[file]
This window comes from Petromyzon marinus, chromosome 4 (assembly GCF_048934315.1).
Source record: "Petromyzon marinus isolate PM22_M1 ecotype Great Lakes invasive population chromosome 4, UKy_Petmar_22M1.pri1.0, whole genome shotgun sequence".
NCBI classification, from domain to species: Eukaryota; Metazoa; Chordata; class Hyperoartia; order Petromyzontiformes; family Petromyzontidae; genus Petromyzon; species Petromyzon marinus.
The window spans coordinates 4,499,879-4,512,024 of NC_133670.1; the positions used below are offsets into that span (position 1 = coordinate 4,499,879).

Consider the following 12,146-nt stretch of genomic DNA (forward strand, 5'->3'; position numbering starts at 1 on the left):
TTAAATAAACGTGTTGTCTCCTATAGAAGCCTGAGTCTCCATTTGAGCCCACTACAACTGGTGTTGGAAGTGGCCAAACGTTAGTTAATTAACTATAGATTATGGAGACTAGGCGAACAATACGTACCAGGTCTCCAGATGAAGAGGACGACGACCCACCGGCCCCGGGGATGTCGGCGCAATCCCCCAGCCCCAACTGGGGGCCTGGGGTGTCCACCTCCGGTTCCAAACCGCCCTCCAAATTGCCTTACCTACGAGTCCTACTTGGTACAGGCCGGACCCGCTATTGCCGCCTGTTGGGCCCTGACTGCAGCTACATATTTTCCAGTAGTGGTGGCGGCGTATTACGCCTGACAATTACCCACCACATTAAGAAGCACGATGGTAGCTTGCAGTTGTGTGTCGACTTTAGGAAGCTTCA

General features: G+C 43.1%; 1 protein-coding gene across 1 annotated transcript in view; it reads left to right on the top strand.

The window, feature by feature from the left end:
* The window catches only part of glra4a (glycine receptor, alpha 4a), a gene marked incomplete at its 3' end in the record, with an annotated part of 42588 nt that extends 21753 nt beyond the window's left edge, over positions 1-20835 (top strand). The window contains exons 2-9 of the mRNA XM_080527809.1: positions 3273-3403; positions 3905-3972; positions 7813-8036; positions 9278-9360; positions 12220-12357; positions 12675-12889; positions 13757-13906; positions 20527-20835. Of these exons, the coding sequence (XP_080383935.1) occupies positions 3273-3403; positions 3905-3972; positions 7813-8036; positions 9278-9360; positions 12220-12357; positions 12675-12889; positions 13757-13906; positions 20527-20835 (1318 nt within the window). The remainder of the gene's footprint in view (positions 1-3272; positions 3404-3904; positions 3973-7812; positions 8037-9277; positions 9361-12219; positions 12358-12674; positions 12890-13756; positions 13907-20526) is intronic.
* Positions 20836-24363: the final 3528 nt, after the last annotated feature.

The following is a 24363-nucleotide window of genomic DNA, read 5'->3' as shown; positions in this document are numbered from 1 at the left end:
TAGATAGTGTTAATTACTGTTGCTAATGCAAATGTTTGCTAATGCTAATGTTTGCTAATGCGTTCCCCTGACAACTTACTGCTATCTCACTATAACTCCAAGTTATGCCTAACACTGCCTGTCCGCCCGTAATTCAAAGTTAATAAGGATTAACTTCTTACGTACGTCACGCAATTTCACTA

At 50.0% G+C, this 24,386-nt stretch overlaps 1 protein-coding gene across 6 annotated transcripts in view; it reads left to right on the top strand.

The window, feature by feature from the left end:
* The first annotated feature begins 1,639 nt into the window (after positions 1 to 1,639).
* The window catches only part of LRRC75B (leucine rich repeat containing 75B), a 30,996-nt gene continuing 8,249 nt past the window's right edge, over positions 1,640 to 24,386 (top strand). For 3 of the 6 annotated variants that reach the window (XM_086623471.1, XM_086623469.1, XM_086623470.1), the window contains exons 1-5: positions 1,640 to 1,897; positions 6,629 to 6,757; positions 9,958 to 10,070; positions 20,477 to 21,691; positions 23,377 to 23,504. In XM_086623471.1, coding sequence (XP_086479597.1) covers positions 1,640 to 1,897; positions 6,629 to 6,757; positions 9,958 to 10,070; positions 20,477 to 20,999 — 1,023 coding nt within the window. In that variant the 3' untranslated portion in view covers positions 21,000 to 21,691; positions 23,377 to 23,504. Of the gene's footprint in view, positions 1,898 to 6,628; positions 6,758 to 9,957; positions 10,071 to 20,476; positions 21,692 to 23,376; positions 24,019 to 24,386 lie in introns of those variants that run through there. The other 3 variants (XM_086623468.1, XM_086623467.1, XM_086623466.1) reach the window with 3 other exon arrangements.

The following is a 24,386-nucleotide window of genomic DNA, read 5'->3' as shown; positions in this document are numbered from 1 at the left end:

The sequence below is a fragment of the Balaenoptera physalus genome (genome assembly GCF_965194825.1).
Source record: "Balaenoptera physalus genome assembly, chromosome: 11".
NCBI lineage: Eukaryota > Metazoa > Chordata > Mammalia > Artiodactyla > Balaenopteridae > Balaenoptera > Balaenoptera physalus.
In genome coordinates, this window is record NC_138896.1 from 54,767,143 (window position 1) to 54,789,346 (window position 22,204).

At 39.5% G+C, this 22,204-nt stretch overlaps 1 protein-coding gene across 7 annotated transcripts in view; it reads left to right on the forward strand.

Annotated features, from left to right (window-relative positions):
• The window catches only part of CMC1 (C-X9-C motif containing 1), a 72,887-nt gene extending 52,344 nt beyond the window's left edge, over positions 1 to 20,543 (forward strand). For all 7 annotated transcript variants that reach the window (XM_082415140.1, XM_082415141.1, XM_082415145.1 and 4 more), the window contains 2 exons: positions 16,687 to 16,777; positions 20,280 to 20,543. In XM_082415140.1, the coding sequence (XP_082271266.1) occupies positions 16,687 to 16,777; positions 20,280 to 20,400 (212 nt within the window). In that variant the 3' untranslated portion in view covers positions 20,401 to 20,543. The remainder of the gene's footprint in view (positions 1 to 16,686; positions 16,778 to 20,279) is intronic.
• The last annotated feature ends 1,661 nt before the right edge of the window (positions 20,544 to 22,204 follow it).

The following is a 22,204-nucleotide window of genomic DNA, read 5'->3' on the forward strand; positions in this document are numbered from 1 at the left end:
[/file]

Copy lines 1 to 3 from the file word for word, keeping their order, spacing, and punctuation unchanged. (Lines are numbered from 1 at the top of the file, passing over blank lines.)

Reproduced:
This window comes from Petromyzon marinus, chromosome 4 (assembly GCF_048934315.1).
Source record: "Petromyzon marinus isolate PM22_M1 ecotype Great Lakes invasive population chromosome 4, UKy_Petmar_22M1.pri1.0, whole genome shotgun sequence".
NCBI classification, from domain to species: Eukaryota; Metazoa; Chordata; class Hyperoartia; order Petromyzontiformes; family Petromyzontidae; genus Petromyzon; species Petromyzon marinus.